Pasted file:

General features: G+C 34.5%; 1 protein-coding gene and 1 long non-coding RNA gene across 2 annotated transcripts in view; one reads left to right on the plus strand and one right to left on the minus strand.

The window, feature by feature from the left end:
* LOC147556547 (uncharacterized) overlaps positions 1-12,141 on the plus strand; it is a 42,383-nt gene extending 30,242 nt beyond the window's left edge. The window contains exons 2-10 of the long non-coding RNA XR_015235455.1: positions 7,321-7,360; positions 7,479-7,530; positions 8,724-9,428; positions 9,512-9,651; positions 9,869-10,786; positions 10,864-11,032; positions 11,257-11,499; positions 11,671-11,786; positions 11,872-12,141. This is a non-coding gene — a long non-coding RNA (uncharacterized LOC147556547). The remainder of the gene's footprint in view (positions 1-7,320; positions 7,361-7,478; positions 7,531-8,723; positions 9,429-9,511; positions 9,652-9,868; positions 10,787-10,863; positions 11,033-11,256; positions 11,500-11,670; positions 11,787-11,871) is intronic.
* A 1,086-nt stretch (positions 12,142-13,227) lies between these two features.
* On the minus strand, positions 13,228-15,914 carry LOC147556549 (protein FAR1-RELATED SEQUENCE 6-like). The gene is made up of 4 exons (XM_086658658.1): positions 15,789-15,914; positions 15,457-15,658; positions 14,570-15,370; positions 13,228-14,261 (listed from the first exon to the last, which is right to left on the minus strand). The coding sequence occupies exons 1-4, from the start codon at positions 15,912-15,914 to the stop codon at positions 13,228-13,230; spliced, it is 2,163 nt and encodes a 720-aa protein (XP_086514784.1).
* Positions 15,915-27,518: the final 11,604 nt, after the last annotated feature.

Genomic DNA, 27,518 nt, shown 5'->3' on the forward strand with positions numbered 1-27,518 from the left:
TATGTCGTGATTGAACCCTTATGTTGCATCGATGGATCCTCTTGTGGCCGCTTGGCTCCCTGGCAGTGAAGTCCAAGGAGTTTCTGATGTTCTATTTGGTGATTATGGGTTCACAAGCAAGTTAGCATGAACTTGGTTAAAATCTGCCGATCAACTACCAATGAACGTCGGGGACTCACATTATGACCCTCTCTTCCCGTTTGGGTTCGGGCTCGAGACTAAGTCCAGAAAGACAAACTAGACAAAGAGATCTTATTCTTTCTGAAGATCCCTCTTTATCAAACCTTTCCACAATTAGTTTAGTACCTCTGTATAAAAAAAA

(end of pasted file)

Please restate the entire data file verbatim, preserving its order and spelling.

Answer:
General features: G+C 34.5%; 1 protein-coding gene and 1 long non-coding RNA gene across 2 annotated transcripts in view; one reads left to right on the plus strand and one right to left on the minus strand.

The window, feature by feature from the left end:
* LOC147556547 (uncharacterized) overlaps positions 1-12,141 on the plus strand; it is a 42,383-nt gene extending 30,242 nt beyond the window's left edge. The window contains exons 2-10 of the long non-coding RNA XR_015235455.1: positions 7,321-7,360; positions 7,479-7,530; positions 8,724-9,428; positions 9,512-9,651; positions 9,869-10,786; positions 10,864-11,032; positions 11,257-11,499; positions 11,671-11,786; positions 11,872-12,141. This is a non-coding gene — a long non-coding RNA (uncharacterized LOC147556547). The remainder of the gene's footprint in view (positions 1-7,320; positions 7,361-7,478; positions 7,531-8,723; positions 9,429-9,511; positions 9,652-9,868; positions 10,787-10,863; positions 11,033-11,256; positions 11,500-11,670; positions 11,787-11,871) is intronic.
* A 1,086-nt stretch (positions 12,142-13,227) lies between these two features.
* On the minus strand, positions 13,228-15,914 carry LOC147556549 (protein FAR1-RELATED SEQUENCE 6-like). The gene is made up of 4 exons (XM_086658658.1): positions 15,789-15,914; positions 15,457-15,658; positions 14,570-15,370; positions 13,228-14,261 (listed from the first exon to the last, which is right to left on the minus strand). The coding sequence occupies exons 1-4, from the start codon at positions 15,912-15,914 to the stop codon at positions 13,228-13,230; spliced, it is 2,163 nt and encodes a 720-aa protein (XP_086514784.1).
* Positions 15,915-27,518: the final 11,604 nt, after the last annotated feature.

Genomic DNA, 27,518 nt, shown 5'->3' on the forward strand with positions numbered 1-27,518 from the left:
TATGTCGTGATTGAACCCTTATGTTGCATCGATGGATCCTCTTGTGGCCGCTTGGCTCCCTGGCAGTGAAGTCCAAGGAGTTTCTGATGTTCTATTTGGTGATTATGGGTTCACAAGCAAGTTAGCATGAACTTGGTTAAAATCTGCCGATCAACTACCAATGAACGTCGGGGACTCACATTATGACCCTCTCTTCCCGTTTGGGTTCGGGCTCGAGACTAAGTCCAGAAAGACAAACTAGACAAAGAGATCTTATTCTTTCTGAAGATCCCTCTTTATCAAACCTTTCCACAATTAGTTTAGTACCTCTGTATAAAAAAAA